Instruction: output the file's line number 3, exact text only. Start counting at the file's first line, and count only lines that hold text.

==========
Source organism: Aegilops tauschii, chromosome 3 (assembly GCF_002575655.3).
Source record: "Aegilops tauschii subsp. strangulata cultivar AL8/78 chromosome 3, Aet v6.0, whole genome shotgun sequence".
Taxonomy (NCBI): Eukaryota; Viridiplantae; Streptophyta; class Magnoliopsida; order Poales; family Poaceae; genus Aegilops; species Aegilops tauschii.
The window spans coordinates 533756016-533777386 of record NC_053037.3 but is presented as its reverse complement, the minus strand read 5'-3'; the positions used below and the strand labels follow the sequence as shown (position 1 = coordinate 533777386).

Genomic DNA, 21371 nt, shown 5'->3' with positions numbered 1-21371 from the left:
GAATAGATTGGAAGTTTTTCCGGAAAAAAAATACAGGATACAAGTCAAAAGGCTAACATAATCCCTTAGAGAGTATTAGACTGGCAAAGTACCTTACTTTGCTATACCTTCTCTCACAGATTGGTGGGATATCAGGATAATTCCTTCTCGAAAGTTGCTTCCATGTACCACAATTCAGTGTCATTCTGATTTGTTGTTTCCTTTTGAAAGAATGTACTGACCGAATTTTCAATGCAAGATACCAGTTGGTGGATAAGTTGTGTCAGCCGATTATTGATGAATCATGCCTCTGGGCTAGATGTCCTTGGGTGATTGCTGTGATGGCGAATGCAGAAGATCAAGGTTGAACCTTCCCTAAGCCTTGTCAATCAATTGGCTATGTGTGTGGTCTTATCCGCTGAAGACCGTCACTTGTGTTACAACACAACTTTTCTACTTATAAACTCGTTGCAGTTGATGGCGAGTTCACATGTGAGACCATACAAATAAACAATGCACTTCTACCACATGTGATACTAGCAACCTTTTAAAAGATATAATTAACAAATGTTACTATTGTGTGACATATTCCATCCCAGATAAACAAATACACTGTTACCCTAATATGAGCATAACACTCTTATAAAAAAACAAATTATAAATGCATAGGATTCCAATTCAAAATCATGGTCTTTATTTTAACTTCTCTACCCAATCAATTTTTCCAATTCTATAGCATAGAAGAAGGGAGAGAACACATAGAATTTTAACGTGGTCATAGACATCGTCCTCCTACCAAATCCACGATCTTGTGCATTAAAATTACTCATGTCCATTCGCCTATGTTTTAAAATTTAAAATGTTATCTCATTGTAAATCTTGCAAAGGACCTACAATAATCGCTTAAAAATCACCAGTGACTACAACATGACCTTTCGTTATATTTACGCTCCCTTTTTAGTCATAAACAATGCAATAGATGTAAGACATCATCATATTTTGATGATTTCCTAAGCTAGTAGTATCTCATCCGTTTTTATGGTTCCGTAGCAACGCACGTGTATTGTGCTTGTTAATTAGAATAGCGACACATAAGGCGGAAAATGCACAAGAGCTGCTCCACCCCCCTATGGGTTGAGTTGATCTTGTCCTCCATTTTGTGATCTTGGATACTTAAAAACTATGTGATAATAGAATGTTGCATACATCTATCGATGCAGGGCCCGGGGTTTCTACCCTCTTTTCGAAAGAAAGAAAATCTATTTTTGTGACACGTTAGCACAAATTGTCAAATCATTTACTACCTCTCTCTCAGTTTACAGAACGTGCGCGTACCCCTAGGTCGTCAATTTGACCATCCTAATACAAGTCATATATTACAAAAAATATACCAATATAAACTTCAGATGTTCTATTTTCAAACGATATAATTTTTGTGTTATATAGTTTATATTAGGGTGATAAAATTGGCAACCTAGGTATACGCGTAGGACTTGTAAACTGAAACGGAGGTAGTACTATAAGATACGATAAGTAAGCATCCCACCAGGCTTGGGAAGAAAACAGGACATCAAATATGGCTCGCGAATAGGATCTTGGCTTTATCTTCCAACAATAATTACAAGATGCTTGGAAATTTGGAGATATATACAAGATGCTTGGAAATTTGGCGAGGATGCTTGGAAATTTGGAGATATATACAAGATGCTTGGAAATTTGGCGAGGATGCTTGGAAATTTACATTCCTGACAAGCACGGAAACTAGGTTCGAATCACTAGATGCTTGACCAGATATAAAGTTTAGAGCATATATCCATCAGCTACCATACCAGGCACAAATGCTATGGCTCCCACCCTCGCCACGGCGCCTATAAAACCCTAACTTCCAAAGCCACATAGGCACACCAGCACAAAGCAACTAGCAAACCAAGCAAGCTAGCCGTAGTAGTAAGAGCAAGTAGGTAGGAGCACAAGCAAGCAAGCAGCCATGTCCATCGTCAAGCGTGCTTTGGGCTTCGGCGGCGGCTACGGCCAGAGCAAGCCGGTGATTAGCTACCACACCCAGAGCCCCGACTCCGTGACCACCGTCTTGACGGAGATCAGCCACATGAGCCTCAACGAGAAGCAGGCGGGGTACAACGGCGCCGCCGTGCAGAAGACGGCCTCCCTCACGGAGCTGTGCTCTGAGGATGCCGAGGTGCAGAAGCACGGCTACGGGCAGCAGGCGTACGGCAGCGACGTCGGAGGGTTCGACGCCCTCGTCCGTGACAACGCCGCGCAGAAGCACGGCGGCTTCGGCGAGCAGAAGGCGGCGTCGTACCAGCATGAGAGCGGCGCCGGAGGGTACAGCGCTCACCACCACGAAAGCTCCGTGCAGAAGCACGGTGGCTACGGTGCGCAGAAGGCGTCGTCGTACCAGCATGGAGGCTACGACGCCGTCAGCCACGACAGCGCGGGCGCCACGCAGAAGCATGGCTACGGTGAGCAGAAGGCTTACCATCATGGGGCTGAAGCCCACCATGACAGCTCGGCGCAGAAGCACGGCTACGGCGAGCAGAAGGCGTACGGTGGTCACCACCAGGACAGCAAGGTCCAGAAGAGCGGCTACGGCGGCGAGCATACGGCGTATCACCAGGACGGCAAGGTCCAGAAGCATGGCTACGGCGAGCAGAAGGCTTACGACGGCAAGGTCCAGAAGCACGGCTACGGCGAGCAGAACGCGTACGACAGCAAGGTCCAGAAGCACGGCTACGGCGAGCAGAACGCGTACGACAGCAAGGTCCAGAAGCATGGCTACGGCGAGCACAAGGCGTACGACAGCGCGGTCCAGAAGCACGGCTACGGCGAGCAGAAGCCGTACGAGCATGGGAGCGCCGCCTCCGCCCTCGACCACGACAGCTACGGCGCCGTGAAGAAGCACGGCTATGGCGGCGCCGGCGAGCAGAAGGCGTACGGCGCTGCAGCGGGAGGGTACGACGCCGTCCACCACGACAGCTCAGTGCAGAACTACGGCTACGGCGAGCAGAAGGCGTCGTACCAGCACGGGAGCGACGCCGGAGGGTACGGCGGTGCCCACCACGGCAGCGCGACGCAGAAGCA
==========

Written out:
Taxonomy (NCBI): Eukaryota; Viridiplantae; Streptophyta; class Magnoliopsida; order Poales; family Poaceae; genus Aegilops; species Aegilops tauschii.